T. C. Boyle

Up here in the Northwest, we take it as a matter of green faith that salmon habitat should be restored, dams removed, and our embarrassing past environmental mistakes—think of the milfoil in Lake Washington—rectified. That same urge drives the characters in T. C. Boyle’s new novel When the Killing’s Done (Viking, $26.95), with the islands off Santa Barbara, California being the contested ground of their idealism. Pristine before man arrived, this ecosystem is compromised with rats and feral pigs. But what kind of Eden should be restored? In one camp, Boyle places a biologist with deep family connections to the islands (events hopscotch from 1946 to the present decade); she’s a woman of science who believes invasive species should be eradicated. That amounts to the unethical killing of animals in the estimation of her opponents, who are led by a bipolar, dreadlocked white guy in his 40s, a home-electronics mogul who still can’t give up his morning eggs. Around them is a human ecosystem of supporters, traitors, and family—most with past history on the islands. Everyone has his or her notion of perfection for the islands: as they were, as they are, as they’re remembered. And every one of these flawed people—call them invasive species if you will—is granted dignity in Boyle’s expansive, generous storytelling. All strive for what the biologist experiences as “the pulse of something bigger, as if all things animate were beating in unison.” When the Killing’s Done is a novel about the battle to define that harmony. BRIAN MILLER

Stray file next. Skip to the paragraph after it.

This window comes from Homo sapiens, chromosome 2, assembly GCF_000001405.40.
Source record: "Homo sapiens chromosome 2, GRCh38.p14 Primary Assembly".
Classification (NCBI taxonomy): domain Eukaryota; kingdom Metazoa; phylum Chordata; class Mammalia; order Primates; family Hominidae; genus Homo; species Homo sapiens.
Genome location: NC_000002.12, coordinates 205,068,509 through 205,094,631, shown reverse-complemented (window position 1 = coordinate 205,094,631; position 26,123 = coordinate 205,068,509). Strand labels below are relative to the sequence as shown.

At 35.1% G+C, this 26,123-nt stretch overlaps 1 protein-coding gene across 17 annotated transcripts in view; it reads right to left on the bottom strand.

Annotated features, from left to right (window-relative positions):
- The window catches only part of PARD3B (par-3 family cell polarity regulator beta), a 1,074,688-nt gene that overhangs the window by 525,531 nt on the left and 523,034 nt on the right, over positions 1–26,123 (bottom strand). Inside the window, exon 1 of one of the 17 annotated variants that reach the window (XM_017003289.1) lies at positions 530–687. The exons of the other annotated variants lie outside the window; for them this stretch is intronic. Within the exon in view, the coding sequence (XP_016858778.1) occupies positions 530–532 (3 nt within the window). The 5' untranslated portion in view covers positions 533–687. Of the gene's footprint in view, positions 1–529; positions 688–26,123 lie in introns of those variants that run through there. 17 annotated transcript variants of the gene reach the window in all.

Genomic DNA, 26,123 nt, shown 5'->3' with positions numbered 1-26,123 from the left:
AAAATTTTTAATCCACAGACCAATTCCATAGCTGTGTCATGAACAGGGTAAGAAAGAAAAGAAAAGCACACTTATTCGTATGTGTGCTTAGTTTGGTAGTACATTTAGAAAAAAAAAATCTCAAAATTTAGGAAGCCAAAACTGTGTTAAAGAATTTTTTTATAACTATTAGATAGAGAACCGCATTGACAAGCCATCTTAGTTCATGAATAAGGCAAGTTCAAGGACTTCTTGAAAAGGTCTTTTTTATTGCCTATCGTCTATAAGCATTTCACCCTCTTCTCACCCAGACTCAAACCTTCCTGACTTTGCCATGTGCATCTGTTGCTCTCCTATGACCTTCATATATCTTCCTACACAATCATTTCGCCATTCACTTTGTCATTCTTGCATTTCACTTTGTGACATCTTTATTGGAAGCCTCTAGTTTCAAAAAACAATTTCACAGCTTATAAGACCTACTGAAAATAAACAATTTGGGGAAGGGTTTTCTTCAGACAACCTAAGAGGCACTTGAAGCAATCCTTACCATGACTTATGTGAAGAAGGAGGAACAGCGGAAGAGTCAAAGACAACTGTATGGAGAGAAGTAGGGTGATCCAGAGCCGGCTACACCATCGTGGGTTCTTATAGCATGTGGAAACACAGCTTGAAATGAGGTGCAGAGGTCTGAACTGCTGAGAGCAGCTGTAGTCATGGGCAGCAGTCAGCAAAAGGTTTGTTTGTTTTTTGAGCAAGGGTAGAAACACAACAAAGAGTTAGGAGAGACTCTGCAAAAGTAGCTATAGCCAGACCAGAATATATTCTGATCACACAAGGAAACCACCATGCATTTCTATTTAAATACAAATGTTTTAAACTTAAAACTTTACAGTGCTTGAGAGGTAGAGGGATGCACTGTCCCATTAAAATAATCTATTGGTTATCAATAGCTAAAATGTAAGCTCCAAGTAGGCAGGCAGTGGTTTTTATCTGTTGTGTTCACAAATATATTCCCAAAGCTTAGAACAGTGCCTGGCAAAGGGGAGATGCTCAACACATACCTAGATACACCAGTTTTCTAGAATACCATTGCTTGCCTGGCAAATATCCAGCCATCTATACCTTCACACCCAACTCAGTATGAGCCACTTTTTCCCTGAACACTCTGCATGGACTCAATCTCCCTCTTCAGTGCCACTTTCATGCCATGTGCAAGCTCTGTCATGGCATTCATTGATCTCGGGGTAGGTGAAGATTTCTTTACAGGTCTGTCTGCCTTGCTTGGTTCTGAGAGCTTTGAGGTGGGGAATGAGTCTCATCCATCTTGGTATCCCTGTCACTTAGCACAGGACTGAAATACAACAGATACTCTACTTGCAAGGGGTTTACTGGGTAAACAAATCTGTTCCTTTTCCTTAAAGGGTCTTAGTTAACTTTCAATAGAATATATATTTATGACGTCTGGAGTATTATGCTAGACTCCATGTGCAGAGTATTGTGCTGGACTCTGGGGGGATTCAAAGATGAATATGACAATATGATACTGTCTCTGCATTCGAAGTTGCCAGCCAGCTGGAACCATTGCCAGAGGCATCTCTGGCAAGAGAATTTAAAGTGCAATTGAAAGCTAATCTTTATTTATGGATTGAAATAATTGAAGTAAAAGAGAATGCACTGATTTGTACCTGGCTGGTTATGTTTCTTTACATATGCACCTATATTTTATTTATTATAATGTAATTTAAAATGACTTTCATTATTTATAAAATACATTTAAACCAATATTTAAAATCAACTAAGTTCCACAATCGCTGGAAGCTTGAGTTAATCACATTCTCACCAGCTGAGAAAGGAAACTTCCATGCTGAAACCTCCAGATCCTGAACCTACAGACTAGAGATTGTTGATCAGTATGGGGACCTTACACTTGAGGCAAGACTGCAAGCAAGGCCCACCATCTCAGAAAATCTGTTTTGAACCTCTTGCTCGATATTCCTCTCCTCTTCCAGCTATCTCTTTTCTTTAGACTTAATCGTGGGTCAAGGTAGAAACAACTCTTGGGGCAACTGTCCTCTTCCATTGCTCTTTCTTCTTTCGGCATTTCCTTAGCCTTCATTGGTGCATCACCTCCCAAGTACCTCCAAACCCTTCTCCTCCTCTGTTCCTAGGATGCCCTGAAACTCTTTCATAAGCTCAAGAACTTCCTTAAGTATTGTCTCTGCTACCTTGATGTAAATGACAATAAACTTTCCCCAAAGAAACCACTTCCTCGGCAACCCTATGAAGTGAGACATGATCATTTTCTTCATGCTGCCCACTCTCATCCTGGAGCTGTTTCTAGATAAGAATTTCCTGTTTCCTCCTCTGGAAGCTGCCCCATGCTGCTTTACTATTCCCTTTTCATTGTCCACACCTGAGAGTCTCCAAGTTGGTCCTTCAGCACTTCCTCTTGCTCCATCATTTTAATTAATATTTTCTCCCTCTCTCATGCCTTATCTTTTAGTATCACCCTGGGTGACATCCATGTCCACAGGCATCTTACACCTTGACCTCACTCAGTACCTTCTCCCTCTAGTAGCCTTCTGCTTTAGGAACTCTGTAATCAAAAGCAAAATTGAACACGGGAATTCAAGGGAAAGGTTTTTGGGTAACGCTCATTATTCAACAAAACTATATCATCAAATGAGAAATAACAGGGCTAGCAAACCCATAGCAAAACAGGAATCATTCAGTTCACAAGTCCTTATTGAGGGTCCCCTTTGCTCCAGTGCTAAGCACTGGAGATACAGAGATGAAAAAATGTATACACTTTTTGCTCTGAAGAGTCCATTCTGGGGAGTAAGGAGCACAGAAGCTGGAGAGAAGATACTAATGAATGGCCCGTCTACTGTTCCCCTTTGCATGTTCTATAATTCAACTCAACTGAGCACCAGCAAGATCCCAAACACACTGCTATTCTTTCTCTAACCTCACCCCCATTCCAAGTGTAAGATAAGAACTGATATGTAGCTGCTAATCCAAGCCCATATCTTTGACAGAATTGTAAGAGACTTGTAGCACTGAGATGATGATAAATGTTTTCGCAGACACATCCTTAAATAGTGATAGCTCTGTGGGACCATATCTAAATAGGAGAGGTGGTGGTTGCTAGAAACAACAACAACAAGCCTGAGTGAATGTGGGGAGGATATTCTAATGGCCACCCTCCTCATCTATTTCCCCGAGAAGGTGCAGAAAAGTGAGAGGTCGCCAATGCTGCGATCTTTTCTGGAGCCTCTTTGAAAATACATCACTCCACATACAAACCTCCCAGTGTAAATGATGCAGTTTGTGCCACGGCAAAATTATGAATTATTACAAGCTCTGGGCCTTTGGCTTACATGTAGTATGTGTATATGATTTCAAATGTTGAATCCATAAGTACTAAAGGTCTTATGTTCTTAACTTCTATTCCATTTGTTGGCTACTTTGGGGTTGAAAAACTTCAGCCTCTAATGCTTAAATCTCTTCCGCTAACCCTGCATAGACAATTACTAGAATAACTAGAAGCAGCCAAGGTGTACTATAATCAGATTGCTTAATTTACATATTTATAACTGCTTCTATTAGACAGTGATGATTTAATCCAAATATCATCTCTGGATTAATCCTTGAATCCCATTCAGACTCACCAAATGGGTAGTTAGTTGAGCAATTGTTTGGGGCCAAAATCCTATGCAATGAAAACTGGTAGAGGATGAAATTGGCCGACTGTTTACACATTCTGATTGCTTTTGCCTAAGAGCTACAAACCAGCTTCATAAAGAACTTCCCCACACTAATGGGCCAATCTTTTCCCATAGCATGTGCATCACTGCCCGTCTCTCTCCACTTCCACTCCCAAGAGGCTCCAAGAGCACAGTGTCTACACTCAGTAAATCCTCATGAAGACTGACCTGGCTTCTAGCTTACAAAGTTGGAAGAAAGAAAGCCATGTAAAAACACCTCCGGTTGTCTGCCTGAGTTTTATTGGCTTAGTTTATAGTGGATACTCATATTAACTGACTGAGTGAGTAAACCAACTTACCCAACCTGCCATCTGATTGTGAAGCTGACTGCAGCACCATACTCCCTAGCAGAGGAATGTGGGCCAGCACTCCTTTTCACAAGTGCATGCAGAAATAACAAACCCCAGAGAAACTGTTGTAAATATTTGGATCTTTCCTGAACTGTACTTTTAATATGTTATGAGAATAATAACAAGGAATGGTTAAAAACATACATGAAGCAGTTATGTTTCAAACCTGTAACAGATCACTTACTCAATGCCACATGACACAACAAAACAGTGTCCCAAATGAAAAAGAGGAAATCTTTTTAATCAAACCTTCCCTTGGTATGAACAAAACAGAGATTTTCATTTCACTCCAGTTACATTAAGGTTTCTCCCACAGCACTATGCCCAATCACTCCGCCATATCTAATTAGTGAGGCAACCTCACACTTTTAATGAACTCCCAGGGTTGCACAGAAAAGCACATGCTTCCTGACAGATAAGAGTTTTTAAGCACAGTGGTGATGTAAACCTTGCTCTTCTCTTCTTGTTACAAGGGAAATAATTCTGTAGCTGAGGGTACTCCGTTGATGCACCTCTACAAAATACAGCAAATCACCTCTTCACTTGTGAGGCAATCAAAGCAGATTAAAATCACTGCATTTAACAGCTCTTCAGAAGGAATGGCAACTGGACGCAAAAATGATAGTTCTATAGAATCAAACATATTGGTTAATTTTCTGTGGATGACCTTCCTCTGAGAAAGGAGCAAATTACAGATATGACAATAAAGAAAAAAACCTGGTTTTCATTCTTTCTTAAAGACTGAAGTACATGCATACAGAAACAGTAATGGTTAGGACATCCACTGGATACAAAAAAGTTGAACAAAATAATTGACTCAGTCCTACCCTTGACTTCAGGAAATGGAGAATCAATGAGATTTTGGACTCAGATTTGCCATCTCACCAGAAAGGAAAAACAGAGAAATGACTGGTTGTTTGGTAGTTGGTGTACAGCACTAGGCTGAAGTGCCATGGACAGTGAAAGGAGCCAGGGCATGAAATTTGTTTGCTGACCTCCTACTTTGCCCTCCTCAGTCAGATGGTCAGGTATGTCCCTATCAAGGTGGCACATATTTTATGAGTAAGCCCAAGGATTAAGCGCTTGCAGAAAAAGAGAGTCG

Tue., March 1, 7 p.m., 2011

 
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